'score': 0.7896029353141785},
 {'id': '70100',
  'text': 'Sports: Red Sox 9 Cardinals 7 after 7 innings BOSTON Boston has scored twice in the seventh inning to take an 9-to-7 lead over the St. Louis Cardinals in the World Series opener at Fenway Park.',
  'score': 0.7735188603401184}]
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Not too bad. It's far from perfect but we can tell that it has some knowledge! This model was trained for 5 minutes, there is certainly room for improvement in training longer and/or with a larger dataset.

The standard bert-base-uncased model has 110M parameters and is around 440MB. Let's see how many parameters this model has.

# Show number of parameters
parameters = sum(p.numel() for p in embeddings.model.model.parameters())
print(f"Number of parameters:\t\t{parameters:,}")
print(f"% of bert-base-uncased\t\t{(parameters / 110000000) * 100:.2f}%")
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Number of parameters:       94,450
% of bert-base-uncased      0.09%
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ls -lh bert-nli/pytorch_model.bin
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-rw-r--r-- 1 root root 386K Jan 11 20:52 bert-nli/pytorch_model.bin
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This model is 386KB and has only 0.1% of the parameters. With proper vocabulary selection, a small language model has potential.

Quantization

If 386KB isn't small enough, we can quantize the model to get it down even further.

from txtai.pipeline import HFOnnx

onnx = HFOnnx()
onnx("bert-nli", task="pooling", output="bert-nli.onnx", quantize=True)
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embeddings = Embeddings({"path": "bert-nli.onnx", "tokenizer": "bert-nli", "content": True})
embeddings.index((x, text, None) for x, text in enumerate(texts))
embeddings.search("Boston Red Sox Cardinals World Series")
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[{'id': '76733',
  'text': 'Red Sox sweep Cardinals to win World Series The Boston Red Sox ended their 86-year championship drought with a 3-0 win over the St. Louis Cardinals in Game Four of the World Series.',
  'score': 0.8008379936218262},
 {'id': '71169',
  'text': 'Red Sox lead 2-0 over Cardinals of World Series The host Boston Red Sox scored a 6-2 victory over the St. Louis Cardinals, helped by Curt Schilling #39;s pitching through pain and seeping blood, in World Series Game 2 on Sunday night.',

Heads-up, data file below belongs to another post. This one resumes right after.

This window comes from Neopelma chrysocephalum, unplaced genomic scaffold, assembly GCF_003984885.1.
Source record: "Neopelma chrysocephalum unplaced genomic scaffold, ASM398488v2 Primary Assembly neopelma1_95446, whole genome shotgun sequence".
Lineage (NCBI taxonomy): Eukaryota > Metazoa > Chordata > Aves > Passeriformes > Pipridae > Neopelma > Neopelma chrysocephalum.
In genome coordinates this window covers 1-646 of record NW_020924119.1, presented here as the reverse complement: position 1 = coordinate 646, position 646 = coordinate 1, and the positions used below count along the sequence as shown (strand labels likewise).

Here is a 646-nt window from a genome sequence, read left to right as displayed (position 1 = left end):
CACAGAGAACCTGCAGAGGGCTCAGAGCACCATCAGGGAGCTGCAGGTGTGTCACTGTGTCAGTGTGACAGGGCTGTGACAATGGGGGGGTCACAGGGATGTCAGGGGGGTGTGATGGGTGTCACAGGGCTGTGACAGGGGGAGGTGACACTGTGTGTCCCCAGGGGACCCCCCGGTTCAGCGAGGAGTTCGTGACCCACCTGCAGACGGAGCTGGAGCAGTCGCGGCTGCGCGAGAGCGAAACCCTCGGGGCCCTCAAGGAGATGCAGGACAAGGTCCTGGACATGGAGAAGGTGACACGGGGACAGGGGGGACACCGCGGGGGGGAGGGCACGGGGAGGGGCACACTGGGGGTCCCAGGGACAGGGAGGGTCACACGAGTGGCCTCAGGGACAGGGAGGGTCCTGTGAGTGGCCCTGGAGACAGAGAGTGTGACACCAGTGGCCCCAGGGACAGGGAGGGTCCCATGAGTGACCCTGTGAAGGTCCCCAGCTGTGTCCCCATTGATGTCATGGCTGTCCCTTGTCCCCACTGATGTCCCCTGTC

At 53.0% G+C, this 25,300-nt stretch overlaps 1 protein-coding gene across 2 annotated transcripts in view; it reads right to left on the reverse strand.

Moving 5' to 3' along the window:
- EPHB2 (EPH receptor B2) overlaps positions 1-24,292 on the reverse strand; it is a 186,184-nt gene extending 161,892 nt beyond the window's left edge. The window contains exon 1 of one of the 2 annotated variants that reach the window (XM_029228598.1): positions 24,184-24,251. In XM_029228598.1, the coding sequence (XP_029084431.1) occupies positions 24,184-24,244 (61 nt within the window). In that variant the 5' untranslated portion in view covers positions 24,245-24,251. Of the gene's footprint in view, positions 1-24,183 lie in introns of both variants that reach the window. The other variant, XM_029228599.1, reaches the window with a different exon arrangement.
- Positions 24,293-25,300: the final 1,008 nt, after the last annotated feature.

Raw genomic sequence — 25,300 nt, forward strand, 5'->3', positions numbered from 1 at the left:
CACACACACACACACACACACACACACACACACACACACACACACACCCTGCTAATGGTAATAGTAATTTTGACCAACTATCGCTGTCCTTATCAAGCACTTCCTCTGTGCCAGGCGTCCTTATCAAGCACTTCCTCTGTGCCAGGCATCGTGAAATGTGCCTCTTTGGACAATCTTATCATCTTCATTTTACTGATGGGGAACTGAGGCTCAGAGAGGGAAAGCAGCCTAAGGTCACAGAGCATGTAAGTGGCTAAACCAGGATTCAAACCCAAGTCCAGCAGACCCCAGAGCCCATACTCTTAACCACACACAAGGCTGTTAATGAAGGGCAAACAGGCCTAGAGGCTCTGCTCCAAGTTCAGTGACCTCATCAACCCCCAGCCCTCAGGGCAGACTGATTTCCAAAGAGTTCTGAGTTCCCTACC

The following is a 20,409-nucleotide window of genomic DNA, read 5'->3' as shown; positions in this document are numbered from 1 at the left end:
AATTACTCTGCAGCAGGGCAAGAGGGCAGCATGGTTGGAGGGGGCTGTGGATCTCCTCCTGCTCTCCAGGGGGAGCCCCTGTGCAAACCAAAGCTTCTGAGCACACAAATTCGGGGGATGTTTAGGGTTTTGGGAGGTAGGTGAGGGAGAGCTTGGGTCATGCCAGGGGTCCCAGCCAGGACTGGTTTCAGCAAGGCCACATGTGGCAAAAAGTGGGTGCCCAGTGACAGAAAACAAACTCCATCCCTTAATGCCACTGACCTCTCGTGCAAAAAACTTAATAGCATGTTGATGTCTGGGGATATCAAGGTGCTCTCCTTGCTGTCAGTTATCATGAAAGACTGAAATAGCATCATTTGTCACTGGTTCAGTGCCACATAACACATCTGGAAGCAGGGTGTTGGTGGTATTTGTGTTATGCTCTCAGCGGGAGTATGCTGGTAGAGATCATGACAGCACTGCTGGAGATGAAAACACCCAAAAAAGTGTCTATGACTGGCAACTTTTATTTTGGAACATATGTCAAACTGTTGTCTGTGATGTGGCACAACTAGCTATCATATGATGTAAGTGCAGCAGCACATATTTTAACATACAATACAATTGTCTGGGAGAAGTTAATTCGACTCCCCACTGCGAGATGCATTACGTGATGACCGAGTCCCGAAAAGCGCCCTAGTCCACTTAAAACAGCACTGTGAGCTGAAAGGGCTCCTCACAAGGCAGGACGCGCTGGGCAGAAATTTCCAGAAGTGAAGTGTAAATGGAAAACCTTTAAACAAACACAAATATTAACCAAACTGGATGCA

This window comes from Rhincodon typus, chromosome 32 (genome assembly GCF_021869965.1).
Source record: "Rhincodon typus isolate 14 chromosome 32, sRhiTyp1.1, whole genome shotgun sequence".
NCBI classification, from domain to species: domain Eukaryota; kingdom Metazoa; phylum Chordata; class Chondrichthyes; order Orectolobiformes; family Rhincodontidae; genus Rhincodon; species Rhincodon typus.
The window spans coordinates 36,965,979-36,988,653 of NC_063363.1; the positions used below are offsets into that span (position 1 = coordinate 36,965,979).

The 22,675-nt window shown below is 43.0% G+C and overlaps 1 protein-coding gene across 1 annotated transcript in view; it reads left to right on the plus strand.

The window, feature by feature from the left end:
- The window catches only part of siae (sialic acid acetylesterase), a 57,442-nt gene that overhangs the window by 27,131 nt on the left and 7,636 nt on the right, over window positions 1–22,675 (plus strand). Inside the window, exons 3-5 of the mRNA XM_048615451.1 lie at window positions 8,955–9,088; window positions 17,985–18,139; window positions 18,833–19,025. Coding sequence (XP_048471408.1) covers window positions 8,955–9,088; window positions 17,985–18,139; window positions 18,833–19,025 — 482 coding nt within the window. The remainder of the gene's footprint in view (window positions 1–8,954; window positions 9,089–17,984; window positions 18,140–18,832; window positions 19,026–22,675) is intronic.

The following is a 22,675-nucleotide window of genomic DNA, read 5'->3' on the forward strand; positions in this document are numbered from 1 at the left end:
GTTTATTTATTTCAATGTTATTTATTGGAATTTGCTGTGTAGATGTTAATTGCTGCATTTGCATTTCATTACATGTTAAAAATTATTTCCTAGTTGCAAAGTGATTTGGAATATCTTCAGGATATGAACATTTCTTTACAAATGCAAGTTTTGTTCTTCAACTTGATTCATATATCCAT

'score': 0.7896029353141785},
 {'id': '70100',
  'text': 'Sports: Red Sox 9 Cardinals 7 after 7 innings BOSTON Boston has scored twice in the seventh inning to take an 9-to-7 lead over the St. Louis Cardinals in the World Series opener at Fenway Park.',
  'score': 0.7735188603401184}]
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ls -lh bert-nli.onnx
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-rw-r--r-- 1 root root 187K Jan 11 20:53 bert-nli.onnx
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We're down to 187KB with a quantized model!

Train on BERT dataset

The BERT paper has all the information regarding training parameters and datasets used. Hugging Face Datasets hosts the bookcorpus and wikipedia datasets.

Training on this size of a dataset is out of scope for this article but example code is shown below on how to build the BERT dataset.

bookcorpus = load_dataset("bookcorpus", split="train")
wiki = load_dataset("wikipedia", "20220301.en", split="train")
wiki = wiki.remove_columns([col for col in wiki.column_names if col != "text"])
dataset = concatenate_datasets([bookcorpus, wiki])
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Then the same steps to train the tokenizer and model can be run. The dataset is 25GB compressed, so it will take some space and time to process!

Wrapping up

This article covered how to build micromodels from scratch with txtai. Micromodels can be fully rebuilt in hours using the most up-to-date knowledge available. If properly constructed, prepared and trained, micromodels have the potential to be a viable choice for limited resource environments. They can also help when realtime response is more important than having the highest accuracy scores.

It's our hope that further research and exploration into micromodels leads to productive and useful models.

Top comments (1)

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leonardpuettmann profile image
Leonard PĆ¼ttmann

Hey David, really cool article! I appreciate that you also added a link to a colab to directly try out the code. txtai also looks really great!. :-) Would love it if you would check out Kern AI refinery as well, it might be really interesting for you.